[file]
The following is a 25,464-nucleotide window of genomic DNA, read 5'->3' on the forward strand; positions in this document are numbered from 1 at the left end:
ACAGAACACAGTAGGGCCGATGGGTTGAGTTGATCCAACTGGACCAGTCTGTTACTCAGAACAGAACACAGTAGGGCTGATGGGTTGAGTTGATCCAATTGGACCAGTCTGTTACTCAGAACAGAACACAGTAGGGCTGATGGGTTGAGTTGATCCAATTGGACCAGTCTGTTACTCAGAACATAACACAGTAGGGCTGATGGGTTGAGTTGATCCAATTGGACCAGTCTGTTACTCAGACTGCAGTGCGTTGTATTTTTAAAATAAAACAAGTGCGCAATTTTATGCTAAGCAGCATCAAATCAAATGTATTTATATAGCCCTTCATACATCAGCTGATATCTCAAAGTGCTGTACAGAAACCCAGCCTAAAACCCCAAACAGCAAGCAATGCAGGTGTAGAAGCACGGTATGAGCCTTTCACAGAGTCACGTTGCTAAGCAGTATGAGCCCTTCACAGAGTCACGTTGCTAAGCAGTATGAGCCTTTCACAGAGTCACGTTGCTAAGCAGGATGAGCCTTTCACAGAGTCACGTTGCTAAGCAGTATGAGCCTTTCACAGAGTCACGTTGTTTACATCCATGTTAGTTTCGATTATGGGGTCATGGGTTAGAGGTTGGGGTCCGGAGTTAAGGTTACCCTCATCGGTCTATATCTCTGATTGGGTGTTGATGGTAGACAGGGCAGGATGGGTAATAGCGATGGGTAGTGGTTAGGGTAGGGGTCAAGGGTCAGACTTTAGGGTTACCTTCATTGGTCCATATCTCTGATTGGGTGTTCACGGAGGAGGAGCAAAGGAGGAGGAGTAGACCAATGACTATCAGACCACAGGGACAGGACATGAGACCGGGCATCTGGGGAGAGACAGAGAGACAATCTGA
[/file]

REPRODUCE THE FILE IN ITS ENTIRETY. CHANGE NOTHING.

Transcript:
The following is a 25,464-nucleotide window of genomic DNA, read 5'->3' on the forward strand; positions in this document are numbered from 1 at the left end:
ACAGAACACAGTAGGGCCGATGGGTTGAGTTGATCCAACTGGACCAGTCTGTTACTCAGAACAGAACACAGTAGGGCTGATGGGTTGAGTTGATCCAATTGGACCAGTCTGTTACTCAGAACAGAACACAGTAGGGCTGATGGGTTGAGTTGATCCAATTGGACCAGTCTGTTACTCAGAACATAACACAGTAGGGCTGATGGGTTGAGTTGATCCAATTGGACCAGTCTGTTACTCAGACTGCAGTGCGTTGTATTTTTAAAATAAAACAAGTGCGCAATTTTATGCTAAGCAGCATCAAATCAAATGTATTTATATAGCCCTTCATACATCAGCTGATATCTCAAAGTGCTGTACAGAAACCCAGCCTAAAACCCCAAACAGCAAGCAATGCAGGTGTAGAAGCACGGTATGAGCCTTTCACAGAGTCACGTTGCTAAGCAGTATGAGCCCTTCACAGAGTCACGTTGCTAAGCAGTATGAGCCTTTCACAGAGTCACGTTGCTAAGCAGGATGAGCCTTTCACAGAGTCACGTTGCTAAGCAGTATGAGCCTTTCACAGAGTCACGTTGTTTACATCCATGTTAGTTTCGATTATGGGGTCATGGGTTAGAGGTTGGGGTCCGGAGTTAAGGTTACCCTCATCGGTCTATATCTCTGATTGGGTGTTGATGGTAGACAGGGCAGGATGGGTAATAGCGATGGGTAGTGGTTAGGGTAGGGGTCAAGGGTCAGACTTTAGGGTTACCTTCATTGGTCCATATCTCTGATTGGGTGTTCACGGAGGAGGAGCAAAGGAGGAGGAGTAGACCAATGACTATCAGACCACAGGGACAGGACATGAGACCGGGCATCTGGGGAGAGACAGAGAGACAATCTGA